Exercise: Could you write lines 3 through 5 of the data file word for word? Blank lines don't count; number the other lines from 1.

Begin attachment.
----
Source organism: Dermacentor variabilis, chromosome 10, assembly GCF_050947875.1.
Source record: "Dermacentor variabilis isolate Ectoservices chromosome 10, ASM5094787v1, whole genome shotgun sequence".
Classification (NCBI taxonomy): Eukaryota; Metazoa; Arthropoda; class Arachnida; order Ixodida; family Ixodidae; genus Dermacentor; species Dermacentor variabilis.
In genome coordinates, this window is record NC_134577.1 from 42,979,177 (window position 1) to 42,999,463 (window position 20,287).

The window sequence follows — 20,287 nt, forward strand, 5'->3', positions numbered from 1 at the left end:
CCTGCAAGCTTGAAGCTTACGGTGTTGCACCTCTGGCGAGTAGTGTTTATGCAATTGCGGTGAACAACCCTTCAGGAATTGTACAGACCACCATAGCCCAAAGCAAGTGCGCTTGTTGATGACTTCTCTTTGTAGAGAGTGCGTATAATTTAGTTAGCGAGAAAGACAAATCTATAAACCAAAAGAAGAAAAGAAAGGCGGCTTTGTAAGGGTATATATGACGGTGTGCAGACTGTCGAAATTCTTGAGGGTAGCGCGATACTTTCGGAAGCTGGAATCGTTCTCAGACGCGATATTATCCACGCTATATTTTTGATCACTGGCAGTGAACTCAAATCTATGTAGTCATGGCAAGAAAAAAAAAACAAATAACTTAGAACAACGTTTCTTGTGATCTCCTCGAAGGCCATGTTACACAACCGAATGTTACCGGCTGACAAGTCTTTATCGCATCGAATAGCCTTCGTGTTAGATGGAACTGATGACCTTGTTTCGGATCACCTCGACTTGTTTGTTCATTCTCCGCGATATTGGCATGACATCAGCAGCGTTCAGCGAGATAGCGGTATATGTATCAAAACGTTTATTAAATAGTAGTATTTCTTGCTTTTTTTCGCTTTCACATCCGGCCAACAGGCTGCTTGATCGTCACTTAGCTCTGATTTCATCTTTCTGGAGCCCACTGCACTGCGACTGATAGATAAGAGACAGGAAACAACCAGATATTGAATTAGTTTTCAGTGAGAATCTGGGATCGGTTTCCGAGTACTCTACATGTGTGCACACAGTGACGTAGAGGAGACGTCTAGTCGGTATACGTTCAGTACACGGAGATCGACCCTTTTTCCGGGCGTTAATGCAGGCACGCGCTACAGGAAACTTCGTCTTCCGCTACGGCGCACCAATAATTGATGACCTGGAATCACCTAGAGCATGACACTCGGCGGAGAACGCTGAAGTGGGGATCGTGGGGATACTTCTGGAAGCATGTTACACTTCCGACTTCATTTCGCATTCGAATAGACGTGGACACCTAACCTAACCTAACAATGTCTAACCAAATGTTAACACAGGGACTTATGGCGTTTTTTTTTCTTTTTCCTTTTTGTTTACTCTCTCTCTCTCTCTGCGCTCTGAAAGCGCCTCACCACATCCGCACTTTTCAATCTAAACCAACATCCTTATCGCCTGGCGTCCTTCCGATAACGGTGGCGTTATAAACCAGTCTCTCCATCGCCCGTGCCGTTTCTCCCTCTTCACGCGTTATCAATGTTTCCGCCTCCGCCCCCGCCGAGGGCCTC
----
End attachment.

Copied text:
Classification (NCBI taxonomy): Eukaryota; Metazoa; Arthropoda; class Arachnida; order Ixodida; family Ixodidae; genus Dermacentor; species Dermacentor variabilis.
In genome coordinates, this window is record NC_134577.1 from 42,979,177 (window position 1) to 42,999,463 (window position 20,287).

The window sequence follows — 20,287 nt, forward strand, 5'->3', positions numbered from 1 at the left end: